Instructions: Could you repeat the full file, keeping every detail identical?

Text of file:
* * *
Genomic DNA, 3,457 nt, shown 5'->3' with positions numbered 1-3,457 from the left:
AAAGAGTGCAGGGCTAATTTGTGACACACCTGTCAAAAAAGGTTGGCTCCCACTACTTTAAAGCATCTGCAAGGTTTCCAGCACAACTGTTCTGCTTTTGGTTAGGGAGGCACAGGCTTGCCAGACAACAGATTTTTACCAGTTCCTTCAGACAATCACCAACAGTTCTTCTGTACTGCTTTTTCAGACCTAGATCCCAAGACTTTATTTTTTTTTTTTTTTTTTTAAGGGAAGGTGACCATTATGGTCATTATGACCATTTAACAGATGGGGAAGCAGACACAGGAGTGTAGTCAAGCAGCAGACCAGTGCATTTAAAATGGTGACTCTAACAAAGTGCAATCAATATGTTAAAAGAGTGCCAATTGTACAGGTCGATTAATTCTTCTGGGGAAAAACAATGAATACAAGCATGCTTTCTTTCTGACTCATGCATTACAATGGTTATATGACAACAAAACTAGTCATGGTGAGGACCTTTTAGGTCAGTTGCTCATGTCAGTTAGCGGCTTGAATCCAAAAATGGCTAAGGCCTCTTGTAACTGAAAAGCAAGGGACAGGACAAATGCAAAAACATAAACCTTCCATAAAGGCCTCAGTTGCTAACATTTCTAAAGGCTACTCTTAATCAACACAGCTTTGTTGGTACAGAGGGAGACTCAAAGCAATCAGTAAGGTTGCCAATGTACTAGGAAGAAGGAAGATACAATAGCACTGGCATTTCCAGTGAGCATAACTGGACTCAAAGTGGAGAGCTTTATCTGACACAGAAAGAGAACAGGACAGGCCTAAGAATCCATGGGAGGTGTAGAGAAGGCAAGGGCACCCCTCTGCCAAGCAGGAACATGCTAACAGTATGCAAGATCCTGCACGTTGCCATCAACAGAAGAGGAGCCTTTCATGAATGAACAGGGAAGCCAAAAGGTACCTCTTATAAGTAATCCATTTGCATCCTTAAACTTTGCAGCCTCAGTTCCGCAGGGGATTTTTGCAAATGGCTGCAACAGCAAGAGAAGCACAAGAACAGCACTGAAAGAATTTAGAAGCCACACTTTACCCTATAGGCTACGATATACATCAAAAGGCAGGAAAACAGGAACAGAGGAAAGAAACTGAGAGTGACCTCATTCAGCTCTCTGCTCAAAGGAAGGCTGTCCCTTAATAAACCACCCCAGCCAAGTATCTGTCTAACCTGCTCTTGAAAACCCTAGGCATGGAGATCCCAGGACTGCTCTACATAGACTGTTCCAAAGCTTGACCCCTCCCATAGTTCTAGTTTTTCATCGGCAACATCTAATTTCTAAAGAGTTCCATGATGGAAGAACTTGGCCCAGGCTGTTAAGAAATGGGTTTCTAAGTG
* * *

Genomic DNA, 3,457 nt, shown 5'->3' with positions numbered 1-3,457 from the left:
AAAGAGTGCAGGGCTAATTTGTGACACACCTGTCAAAAAAGGTTGGCTCCCACTACTTTAAAGCATCTGCAAGGTTTCCAGCACAACTGTTCTGCTTTTGGTTAGGGAGGCACAGGCTTGCCAGACAACAGATTTTTACCAGTTCCTTCAGACAATCACCAACAGTTCTTCTGTACTGCTTTTTCAGACCTAGATCCCAAGACTTTATTTTTTTTTTTTTTTTTTTAAGGGAAGGTGACCATTATGGTCATTATGACCATTTAACAGATGGGGAAGCAGACACAGGAGTGTAGTCAAGCAGCAGACCAGTGCATTTAAAATGGTGACTCTAACAAAGTGCAATCAATATGTTAAAAGAGTGCCAATTGTACAGGTCGATTAATTCTTCTGGGGAAAAACAATGAATACAAGCATGCTTTCTTTCTGACTCATGCATTACAATGGTTATATGACAACAAAACTAGTCATGGTGAGGACCTTTTAGGTCAGTTGCTCATGTCAGTTAGCGGCTTGAATCCAAAAATGGCTAAGGCCTCTTGTAACTGAAAAGCAAGGGACAGGACAAATGCAAAAACATAAACCTTCCATAAAGGCCTCAGTTGCTAACATTTCTAAAGGCTACTCTTAATCAACACAGCTTTGTTGGTACAGAGGGAGACTCAAAGCAATCAGTAAGGTTGCCAATGTACTAGGAAGAAGGAAGATACAATAGCACTGGCATTTCCAGTGAGCATAACTGGACTCAAAGTGGAGAGCTTTATCTGACACAGAAAGAGAACAGGACAGGCCTAAGAATCCATGGGAGGTGTAGAGAAGGCAAGGGCACCCCTCTGCCAAGCAGGAACATGCTAACAGTATGCAAGATCCTGCACGTTGCCATCAACAGAAGAGGAGCCTTTCATGAATGAACAGGGAAGCCAAAAGGTACCTCTTATAAGTAATCCATTTGCATCCTTAAACTTTGCAGCCTCAGTTCCGCAGGGGATTTTTGCAAATGGCTGCAACAGCAAGAGAAGCACAAGAACAGCACTGAAAGAATTTAGAAGCCACACTTTACCCTATAGGCTACGATATACATCAAAAGGCAGGAAAACAGGAACAGAGGAAAGAAACTGAGAGTGACCTCATTCAGCTCTCTGCTCAAAGGAAGGCTGTCCCTTAATAAACCACCCCAGCCAAGTATCTGTCTAACCTGCTCTTGAAAACCCTAGGCATGGAGATCCCAGGACTGCTCTACATAGACTGTTCCAAAGCTTGACCCCTCCCATAGTTCTAGTTTTTCATCGGCAACATCTAATTTCTAAAGAGTTCCATGATGGAAGAACTTGGCCCAGGCTGTTAAGAAATGGGTTTCTAAGTG